Indian Navy performs same-day keel-laying for three vessels
The Indian Navy has held a keel-laying ceremony for the fourth Sandhayak-class large survey vessel (SVL) and second and third ships of anti-submarine warfare (ASW) shallow water craft (SWC) at Garden Reach Shipbuilders and Engineers (GRSE) shipyard.
The ceremony of keel-laying for the three vessels took place on 17 June. Yard 3028 is the fourth and last in the series of Sandhayak-class survey vessels, while Yards 3030 and 3031 are the third and fourth in a series of eight SWC.
Vice Admiral S N Ghormade, Vice Chief of Naval Staff, stated that this is the first time that a keel-laying is being undertaken for three Indian Navy Warships concurrently.
Speaking on the occasion, the navy officials appreciated the efforts put in by both GRSE in achieving this milestone despite multiple waves of COVID-19 and associated restrictions. They also noted that laying the keel for three warships together on one day is a landmark event and this achievement signifies the enhanced indigenous production capability and capacity to ramp up the pace of warship construction in the country.
The Contract for the construction of four SVL and eight ASW SWC for the Indian Navy was awarded to GRSE as part of indigenous shipbuilding programme in October 2018 and April 2022, respectively. As part of the yard’s build strategy, GRSE has subcontracted part construction of three ships of SVL and four ships of ASW SWC to L&T, Kattupalli.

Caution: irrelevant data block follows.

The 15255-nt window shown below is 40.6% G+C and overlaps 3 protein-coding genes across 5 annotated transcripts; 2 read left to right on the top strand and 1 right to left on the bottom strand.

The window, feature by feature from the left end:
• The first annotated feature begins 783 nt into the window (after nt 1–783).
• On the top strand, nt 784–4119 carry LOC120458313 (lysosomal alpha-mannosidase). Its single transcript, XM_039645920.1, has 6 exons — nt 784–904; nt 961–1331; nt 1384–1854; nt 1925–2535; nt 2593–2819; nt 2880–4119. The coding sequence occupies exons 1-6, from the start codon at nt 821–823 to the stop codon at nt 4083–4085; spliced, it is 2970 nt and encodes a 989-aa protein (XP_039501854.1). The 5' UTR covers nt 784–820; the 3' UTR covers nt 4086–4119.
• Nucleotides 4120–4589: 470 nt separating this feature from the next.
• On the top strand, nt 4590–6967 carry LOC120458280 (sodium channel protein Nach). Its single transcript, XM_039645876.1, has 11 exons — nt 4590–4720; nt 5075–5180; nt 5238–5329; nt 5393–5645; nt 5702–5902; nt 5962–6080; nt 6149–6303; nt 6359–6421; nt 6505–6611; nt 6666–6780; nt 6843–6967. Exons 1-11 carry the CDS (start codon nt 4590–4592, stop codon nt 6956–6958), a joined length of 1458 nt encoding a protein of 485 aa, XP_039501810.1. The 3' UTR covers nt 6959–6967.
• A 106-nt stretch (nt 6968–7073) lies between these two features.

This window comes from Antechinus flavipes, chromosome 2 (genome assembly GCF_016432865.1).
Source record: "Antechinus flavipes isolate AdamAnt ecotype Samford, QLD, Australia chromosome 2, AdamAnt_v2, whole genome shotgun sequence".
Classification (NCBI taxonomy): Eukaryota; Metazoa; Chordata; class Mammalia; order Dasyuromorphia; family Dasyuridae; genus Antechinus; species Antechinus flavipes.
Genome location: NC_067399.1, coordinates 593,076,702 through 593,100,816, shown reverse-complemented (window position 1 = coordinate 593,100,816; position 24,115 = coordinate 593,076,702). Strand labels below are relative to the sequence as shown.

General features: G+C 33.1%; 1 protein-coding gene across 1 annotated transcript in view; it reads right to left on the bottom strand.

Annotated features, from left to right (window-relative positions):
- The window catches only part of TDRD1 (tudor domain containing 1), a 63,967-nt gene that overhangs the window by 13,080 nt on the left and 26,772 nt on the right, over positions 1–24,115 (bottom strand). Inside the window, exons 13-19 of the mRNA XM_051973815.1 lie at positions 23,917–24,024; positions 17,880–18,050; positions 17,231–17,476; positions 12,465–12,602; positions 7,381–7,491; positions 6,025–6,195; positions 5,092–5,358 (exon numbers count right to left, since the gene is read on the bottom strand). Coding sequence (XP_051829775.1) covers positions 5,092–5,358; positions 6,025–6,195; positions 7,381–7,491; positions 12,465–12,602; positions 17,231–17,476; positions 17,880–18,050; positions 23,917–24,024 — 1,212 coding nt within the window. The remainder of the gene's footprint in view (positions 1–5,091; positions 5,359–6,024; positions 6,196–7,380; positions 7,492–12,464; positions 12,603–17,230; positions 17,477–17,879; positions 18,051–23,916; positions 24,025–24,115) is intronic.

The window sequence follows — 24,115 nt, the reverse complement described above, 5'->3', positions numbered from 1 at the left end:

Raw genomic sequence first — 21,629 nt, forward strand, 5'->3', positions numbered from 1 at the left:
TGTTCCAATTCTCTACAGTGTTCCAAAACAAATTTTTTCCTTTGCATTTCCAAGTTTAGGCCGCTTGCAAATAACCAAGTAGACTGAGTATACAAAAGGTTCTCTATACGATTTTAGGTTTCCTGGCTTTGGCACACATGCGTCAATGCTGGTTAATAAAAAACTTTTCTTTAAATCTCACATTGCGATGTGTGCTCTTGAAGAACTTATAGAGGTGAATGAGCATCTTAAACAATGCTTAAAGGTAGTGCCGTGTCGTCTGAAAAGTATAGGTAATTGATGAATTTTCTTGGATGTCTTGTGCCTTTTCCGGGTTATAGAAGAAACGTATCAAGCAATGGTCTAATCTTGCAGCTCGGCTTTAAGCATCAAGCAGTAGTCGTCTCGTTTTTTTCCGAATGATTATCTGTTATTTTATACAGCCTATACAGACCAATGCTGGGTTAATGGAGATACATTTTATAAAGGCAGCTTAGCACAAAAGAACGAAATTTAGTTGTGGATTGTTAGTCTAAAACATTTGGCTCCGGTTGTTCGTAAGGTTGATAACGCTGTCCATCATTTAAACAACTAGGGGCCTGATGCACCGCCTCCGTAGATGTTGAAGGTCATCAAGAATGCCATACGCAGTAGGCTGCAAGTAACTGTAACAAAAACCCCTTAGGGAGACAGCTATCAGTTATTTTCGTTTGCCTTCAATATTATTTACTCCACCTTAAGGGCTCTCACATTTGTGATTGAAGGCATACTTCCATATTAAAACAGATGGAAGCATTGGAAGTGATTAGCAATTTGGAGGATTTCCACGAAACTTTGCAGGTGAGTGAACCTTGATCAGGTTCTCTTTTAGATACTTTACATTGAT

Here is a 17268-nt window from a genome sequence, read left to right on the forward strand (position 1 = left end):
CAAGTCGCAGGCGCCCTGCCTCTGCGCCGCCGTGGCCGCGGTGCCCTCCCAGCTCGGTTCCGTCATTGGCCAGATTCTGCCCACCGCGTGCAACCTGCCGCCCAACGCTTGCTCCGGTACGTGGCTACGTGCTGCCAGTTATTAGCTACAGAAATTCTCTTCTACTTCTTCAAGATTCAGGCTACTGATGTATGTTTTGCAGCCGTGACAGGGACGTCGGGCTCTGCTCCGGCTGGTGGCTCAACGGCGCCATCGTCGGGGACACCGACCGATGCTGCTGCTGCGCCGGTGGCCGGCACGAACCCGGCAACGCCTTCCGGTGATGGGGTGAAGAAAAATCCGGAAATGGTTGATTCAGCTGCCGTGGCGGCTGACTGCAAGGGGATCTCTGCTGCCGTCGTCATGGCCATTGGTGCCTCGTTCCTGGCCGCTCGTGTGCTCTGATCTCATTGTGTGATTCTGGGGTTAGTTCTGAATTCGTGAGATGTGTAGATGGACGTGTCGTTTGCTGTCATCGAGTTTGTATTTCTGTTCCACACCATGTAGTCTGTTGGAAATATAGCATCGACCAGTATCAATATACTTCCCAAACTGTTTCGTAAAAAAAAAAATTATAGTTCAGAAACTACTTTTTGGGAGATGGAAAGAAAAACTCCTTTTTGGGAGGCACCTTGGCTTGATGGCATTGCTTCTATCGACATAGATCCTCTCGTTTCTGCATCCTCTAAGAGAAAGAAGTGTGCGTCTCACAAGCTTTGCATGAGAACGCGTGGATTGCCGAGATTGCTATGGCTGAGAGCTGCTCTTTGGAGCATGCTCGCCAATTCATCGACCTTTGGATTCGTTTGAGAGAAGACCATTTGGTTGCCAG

The survey vessels are capable of full-scale coastal surveys, deep-water hydrographic survey, and determination of navigational channels/ routes.
In addition, these platforms collect oceanographic and geophysical data for defence applications. Equipment such as autonomous underwater vehicle (AUV), remotely operated vehicle (ROV), single/multi beam echo sounders and data acquisition and processing system (DAPS) are fitted onboard SVL vessels to increase the ocean research capability.
On the other hand, the ASW SWC platforms will serve as a deterrent against submarine threats. Armed with torpedoes, rockets, hull-mounted sonar (HMS) and low-frequency variable depth sonar (LFVDS), the ASW SWC ships are built to enhance Indian Navy ASW capability.
To remind, the Indian Navy’s second large survey vessel was launched last month.
The navy also held a launching ceremony for two of its new warships, Surat, a Project 15B destroyer (Visakhapatnam-class), and Udaygiri, a Project 17A frigate (Nilgiri-class).